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Yellow fever is a serious disease caused by the yellow
fever virus. It is found in certain parts of Africa and
Yellow fever is spread through the bite of an infected
mosquito. It cannot be spread person to person by direct
People with yellow fever disease usually have to be
hospitalized. Yellow fever can cause:
Yellow fever vaccine can prevent yellow fever.
Yellow fever vaccine is given only at designated
After getting the vaccine, you should be given a stamped
and signed "International Certificate of Vaccination or
Prophylaxis" (yellow card). This certificate becomes
valid 10 days after vaccination and is good for 10 years.
You will need this card as proof of vaccination to
enter certain countries. Travelers without proof of
vaccination could be given the vaccine upon entry or
detained for up to 6 days to make sure they are not
Discuss your itinerary with your doctor or nurse before
you get your yellow fever vaccination. Consult your
health department or visit CDC's travel information
website at www.cdc.gov/travel to learn yellow fever
vaccine requirements and recommendations for different
Another way to prevent yellow fever is to avoid
mosquito bites by:
Yellow fever vaccine is a live, weakened virus. It is
given as a single shot. For people who remain at risk, a
booster dose is recommended every 10 years.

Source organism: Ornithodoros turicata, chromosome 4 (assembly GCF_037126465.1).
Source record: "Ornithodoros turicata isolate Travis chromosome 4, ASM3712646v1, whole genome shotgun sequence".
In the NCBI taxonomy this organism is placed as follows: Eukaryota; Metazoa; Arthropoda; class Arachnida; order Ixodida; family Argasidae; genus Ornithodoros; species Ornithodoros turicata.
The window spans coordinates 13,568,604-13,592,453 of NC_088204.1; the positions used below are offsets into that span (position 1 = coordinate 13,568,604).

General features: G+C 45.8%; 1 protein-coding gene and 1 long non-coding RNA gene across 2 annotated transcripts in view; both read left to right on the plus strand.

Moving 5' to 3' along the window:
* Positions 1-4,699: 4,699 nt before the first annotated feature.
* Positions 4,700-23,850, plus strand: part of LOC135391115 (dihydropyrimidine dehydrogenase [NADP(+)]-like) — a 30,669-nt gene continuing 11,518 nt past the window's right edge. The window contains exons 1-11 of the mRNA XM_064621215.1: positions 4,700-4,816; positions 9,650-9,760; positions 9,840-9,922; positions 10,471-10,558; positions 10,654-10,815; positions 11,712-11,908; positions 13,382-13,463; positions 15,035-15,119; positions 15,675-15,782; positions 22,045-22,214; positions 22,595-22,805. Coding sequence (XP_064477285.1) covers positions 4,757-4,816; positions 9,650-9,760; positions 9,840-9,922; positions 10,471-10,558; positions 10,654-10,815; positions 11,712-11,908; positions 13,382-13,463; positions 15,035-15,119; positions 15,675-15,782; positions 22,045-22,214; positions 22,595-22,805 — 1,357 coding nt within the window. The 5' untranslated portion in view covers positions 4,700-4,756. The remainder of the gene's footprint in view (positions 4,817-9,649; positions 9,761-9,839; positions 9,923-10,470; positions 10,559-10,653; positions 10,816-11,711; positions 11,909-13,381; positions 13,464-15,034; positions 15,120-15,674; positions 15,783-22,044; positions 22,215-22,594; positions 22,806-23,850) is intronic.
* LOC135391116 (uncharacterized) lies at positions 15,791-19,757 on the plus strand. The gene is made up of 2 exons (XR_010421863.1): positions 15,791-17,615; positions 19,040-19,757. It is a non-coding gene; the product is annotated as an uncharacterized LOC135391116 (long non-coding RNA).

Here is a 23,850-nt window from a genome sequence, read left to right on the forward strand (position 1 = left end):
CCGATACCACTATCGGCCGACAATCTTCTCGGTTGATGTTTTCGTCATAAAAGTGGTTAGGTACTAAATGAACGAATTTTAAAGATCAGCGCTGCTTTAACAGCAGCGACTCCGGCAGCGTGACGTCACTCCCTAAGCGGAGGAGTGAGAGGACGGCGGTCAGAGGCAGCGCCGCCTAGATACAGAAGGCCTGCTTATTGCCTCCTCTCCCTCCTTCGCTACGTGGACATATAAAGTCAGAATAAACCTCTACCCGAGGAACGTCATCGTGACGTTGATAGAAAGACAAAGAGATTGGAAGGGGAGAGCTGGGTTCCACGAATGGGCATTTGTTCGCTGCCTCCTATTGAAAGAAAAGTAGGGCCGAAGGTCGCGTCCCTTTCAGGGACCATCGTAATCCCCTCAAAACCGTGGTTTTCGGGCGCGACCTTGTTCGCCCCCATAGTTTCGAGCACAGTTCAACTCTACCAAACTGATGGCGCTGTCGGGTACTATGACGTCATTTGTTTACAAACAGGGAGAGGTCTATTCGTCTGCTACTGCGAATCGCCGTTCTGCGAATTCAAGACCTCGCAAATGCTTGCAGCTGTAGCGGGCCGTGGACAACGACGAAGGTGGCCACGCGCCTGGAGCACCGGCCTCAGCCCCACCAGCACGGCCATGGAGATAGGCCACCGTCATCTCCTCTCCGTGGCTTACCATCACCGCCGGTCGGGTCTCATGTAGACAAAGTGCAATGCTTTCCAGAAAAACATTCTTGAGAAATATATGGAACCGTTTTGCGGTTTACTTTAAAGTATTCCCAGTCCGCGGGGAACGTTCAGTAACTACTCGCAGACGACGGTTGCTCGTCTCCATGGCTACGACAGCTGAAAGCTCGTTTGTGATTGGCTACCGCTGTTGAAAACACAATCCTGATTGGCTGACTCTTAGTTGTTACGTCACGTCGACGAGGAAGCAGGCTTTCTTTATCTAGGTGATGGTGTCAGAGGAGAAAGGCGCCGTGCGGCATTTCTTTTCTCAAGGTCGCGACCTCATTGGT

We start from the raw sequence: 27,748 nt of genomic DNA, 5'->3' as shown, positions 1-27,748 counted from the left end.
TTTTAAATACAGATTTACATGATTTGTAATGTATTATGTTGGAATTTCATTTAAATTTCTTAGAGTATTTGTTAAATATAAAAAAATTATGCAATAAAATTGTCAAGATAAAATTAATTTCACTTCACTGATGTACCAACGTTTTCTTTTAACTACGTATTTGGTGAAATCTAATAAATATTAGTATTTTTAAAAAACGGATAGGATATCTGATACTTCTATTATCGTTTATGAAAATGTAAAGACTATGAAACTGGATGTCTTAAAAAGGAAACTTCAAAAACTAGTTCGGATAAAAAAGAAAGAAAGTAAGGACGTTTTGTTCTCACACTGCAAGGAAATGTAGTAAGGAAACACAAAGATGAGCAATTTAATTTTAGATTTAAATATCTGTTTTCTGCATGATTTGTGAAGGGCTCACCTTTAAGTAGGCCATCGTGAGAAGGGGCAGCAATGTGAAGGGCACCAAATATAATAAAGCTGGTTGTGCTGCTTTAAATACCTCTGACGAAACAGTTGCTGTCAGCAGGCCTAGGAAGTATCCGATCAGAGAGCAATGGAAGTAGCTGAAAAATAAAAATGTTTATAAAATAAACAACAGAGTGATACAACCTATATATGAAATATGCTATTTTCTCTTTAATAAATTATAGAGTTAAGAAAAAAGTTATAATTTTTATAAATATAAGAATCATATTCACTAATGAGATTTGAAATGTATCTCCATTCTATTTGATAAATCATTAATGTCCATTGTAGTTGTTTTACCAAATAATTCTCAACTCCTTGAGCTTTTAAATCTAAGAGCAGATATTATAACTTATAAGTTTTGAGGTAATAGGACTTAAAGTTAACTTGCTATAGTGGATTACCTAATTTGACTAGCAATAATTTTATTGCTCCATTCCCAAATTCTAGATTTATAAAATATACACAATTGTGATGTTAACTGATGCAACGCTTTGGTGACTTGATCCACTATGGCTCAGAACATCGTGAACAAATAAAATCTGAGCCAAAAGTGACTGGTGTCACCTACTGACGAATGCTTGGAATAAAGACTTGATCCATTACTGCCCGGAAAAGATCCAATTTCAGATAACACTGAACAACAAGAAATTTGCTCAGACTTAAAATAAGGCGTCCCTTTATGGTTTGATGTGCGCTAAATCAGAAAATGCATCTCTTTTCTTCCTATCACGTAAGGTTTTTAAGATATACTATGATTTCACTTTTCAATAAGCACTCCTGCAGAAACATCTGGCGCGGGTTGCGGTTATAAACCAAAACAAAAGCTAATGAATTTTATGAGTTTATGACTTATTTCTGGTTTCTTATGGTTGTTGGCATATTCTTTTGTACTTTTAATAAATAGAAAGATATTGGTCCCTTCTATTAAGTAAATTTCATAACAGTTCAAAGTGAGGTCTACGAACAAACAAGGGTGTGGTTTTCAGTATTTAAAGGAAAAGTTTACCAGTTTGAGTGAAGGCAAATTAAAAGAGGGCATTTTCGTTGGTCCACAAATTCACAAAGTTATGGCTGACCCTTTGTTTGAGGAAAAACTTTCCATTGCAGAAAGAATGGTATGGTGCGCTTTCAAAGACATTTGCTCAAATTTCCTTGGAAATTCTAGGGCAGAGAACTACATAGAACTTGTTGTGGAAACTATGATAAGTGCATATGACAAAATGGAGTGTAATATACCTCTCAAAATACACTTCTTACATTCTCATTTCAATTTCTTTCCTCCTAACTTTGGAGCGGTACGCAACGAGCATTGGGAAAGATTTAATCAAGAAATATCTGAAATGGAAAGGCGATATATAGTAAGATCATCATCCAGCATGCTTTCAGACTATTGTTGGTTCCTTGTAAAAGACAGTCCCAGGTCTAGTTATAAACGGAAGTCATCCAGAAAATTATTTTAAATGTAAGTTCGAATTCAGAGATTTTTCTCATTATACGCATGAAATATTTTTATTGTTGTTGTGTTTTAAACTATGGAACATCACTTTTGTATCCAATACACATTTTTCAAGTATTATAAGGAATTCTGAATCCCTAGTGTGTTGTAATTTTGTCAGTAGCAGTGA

Yellow fever vaccine may be given at the same time as
most other vaccines.
Information for travelers can be found online through
CDC (www.cdc.gov/travel), the World Health
Organization (www.who.int), and the Pan American
Health Organization (www.paho.org).
You should not donate blood for 14 days following the
vaccination, because there is a risk of transmitting the
vaccine virus through blood products during that period.
Your doctor will help you decide whether you can
receive the vaccine.
If you cannot get the vaccine for medical reasons, but
require proof of yellow fever vaccination for travel, your
doctor can give you a waiver letter if he considers the
risk acceptably low. If you plan to use a waiver, you
should also contact the embassy of the countries you
plan to visit for more information
A vaccine, like any medicine, could cause a serious
reaction. But the risk of a vaccine causing serious harm,
or death, is extremely low.
Yellow fever vaccine has been associated with fever, and
with aches, soreness, redness or swelling where the shot
These problems occur in up to 1 person in 4. They
usually begin soon after the shot and can last up to a
These last two problems have never been reported after a
Signs of a severe allergic reaction can include hives,
swelling of the face and throat, difficulty breathing,
a fast heartbeat, dizziness, and weakness. These
would start a few minutes to a few hours after the
VAERS is only for reporting reactions. They do not give medical advice.
Vaccine Information Statement
Yellow Fever Vaccine
Department of Health and Human Services
Centers for Disease Control and Prevention
Many Vaccine Information Statements are available in Spanish and other languages. See www.immunize.org/vis.
Muchas hojas de información sobre vacunas están disponibles en español y en otros idiomas. Visite www.immunize.org/vis.
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